90

In ASP.NET Core 3.0 Web API project, how do you specify System.Text.Json serialization options to serialize/deserialize Pascal Case properties to Camel Case and vice versa automatically?

Given a model with Pascal Case properties such as:

public class Person
{
    public string Firstname { get; set; }
    public string Lastname { get; set; }
}

And code to use System.Text.Json to deserialize a JSON string to type of Person class:

var json = "{\"firstname\":\"John\",\"lastname\":\"Smith\"}";
var person = JsonSerializer.Deserialize<Person>(json);

Does not successfully deserialize unless JsonPropertyName is used with each property like:

public class Person
{
    [JsonPropertyName("firstname")]
    public string Firstname { get; set; }
    [JsonPropertyName("lastname")]
    public string Lastname { get; set; }
}

I tried the following in startup.cs, but it did not help in terms of still needing JsonPropertyName:

services.AddMvc().AddJsonOptions(options =>
{
    options.JsonSerializerOptions.DictionaryKeyPolicy = JsonNamingPolicy.CamelCase;
    options.JsonSerializerOptions.PropertyNamingPolicy = JsonNamingPolicy.CamelCase;
});

// also the following given it's a Web API project

services.AddControllers().AddJsonOptions(options => {
    options.JsonSerializerOptions.DictionaryKeyPolicy = JsonNamingPolicy.CamelCase;
    options.JsonSerializerOptions.PropertyNamingPolicy = JsonNamingPolicy.CamelCase;
        });

How can you set Camel Case serialize/deserialize in ASP.NET Core 3.0 using the new System.Text.Json namespace?

Thanks!

95

AddJsonOptions() would config System.Text.Json only for MVC. If you want to use JsonSerializer in your own code you should pass the config to it.

var options = new JsonSerializerOptions
{
    PropertyNamingPolicy = JsonNamingPolicy.CamelCase,
};

var json = "{\"firstname\":\"John\",\"lastname\":\"Smith\"}";
var person = JsonSerializer.Parse<Person>(json, options);
4
40

In startup.cs:

// keeps the casing to that of the model when serializing to json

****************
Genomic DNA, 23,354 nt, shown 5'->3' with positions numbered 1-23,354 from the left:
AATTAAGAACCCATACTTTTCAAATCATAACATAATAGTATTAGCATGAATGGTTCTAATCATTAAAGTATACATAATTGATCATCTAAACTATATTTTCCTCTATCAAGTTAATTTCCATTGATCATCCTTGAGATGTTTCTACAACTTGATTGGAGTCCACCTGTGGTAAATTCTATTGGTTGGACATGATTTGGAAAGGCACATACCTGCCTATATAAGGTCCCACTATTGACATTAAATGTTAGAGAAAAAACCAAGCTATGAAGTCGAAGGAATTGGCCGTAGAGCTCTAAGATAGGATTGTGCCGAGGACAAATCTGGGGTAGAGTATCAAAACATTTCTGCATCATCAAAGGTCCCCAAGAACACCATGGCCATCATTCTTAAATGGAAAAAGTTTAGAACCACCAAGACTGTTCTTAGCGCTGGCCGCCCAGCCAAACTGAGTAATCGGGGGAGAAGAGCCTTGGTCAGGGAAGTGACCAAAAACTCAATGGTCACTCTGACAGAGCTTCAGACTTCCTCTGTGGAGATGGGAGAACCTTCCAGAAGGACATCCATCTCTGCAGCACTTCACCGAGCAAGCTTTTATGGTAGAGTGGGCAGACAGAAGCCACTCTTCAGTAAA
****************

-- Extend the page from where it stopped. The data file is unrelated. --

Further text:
// (default is converting to camelCase)
services.AddMvc()
    .AddJsonOptions(options => options.JsonSerializerOptions.PropertyNamingPolicy = null); 

This means you don't need to import newtonsoft.json.

The only other option for options.JsonSerializerOptions.PropertyNamingPolicy is JsonNamingPolicy.CamelCase. There do not seem to be any other JsonNamingPolicy naming policy options, such as snake_case or PascalCase.

1
  • This worked for me. FTR, I didn't have .AddMvc() in my services before this, only adding it so AddJsonOptions could be added. All my server-client serialisation issues went away..... Mar 5 '20 at 16:03
36

If you want camelCase serialization use this code in Startup.cs: (for example firstName)

services.AddControllers()
        .AddJsonOptions(options =>
        {
            options.JsonSerializerOptions.PropertyNamingPolicy = JsonNamingPolicy.CamelCase;
        });

If you want PascalCase serialization use this code in Startup.cs: (for example FirstName)

services.AddControllers()
        .AddJsonOptions(options =>
        {
            options.JsonSerializerOptions.PropertyNamingPolicy= null;
        );
0
17

You can use PropertyNameCaseInsensitive. You need to pass it as a parameter to the deserializer.

var json = "{\"firstname\":\"John\",\"lastname\":\"Smith\"}";
var options = new JsonSerializerOptions() { PropertyNameCaseInsensitive = true };
var person = JsonSerializer.Deserialize<Person>(json, options);

which (from the docs):